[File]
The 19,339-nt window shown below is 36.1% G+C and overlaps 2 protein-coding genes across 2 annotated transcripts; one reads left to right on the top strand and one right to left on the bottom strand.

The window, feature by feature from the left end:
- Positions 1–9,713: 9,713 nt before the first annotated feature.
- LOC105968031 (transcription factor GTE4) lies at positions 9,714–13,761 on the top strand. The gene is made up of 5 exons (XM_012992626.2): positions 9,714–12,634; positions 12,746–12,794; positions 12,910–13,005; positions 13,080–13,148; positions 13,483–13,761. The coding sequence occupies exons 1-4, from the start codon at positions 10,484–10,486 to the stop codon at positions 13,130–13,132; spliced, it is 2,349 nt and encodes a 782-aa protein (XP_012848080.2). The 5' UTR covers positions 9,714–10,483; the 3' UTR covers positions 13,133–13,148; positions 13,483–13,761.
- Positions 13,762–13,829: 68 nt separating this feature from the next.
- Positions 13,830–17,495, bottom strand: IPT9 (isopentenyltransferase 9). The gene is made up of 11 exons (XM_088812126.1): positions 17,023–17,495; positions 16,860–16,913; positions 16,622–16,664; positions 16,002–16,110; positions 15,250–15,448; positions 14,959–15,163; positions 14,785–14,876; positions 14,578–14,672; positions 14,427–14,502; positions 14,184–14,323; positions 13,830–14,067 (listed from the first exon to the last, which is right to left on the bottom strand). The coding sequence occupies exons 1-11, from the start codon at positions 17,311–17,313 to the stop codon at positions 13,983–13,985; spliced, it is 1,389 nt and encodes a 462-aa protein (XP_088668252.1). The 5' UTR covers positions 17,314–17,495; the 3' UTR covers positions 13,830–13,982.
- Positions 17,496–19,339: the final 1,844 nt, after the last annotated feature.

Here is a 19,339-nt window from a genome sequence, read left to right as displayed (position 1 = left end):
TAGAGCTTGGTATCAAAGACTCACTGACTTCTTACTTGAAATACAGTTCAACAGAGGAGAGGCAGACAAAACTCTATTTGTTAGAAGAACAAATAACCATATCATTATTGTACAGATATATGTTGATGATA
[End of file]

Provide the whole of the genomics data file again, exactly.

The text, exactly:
The 19,339-nt window shown below is 36.1% G+C and overlaps 2 protein-coding genes across 2 annotated transcripts; one reads left to right on the top strand and one right to left on the bottom strand.

The window, feature by feature from the left end:
- Positions 1–9,713: 9,713 nt before the first annotated feature.
- LOC105968031 (transcription factor GTE4) lies at positions 9,714–13,761 on the top strand. The gene is made up of 5 exons (XM_012992626.2): positions 9,714–12,634; positions 12,746–12,794; positions 12,910–13,005; positions 13,080–13,148; positions 13,483–13,761. The coding sequence occupies exons 1-4, from the start codon at positions 10,484–10,486 to the stop codon at positions 13,130–13,132; spliced, it is 2,349 nt and encodes a 782-aa protein (XP_012848080.2). The 5' UTR covers positions 9,714–10,483; the 3' UTR covers positions 13,133–13,148; positions 13,483–13,761.
- Positions 13,762–13,829: 68 nt separating this feature from the next.
- Positions 13,830–17,495, bottom strand: IPT9 (isopentenyltransferase 9). The gene is made up of 11 exons (XM_088812126.1): positions 17,023–17,495; positions 16,860–16,913; positions 16,622–16,664; positions 16,002–16,110; positions 15,250–15,448; positions 14,959–15,163; positions 14,785–14,876; positions 14,578–14,672; positions 14,427–14,502; positions 14,184–14,323; positions 13,830–14,067 (listed from the first exon to the last, which is right to left on the bottom strand). The coding sequence occupies exons 1-11, from the start codon at positions 17,311–17,313 to the stop codon at positions 13,983–13,985; spliced, it is 1,389 nt and encodes a 462-aa protein (XP_088668252.1). The 5' UTR covers positions 17,314–17,495; the 3' UTR covers positions 13,830–13,982.
- Positions 17,496–19,339: the final 1,844 nt, after the last annotated feature.

Here is a 19,339-nt window from a genome sequence, read left to right as displayed (position 1 = left end):
TAGAGCTTGGTATCAAAGACTCACTGACTTCTTACTTGAAATACAGTTCAACAGAGGAGAGGCAGACAAAACTCTATTTGTTAGAAGAACAAATAACCATATCATTATTGTACAGATATATGTTGATGATA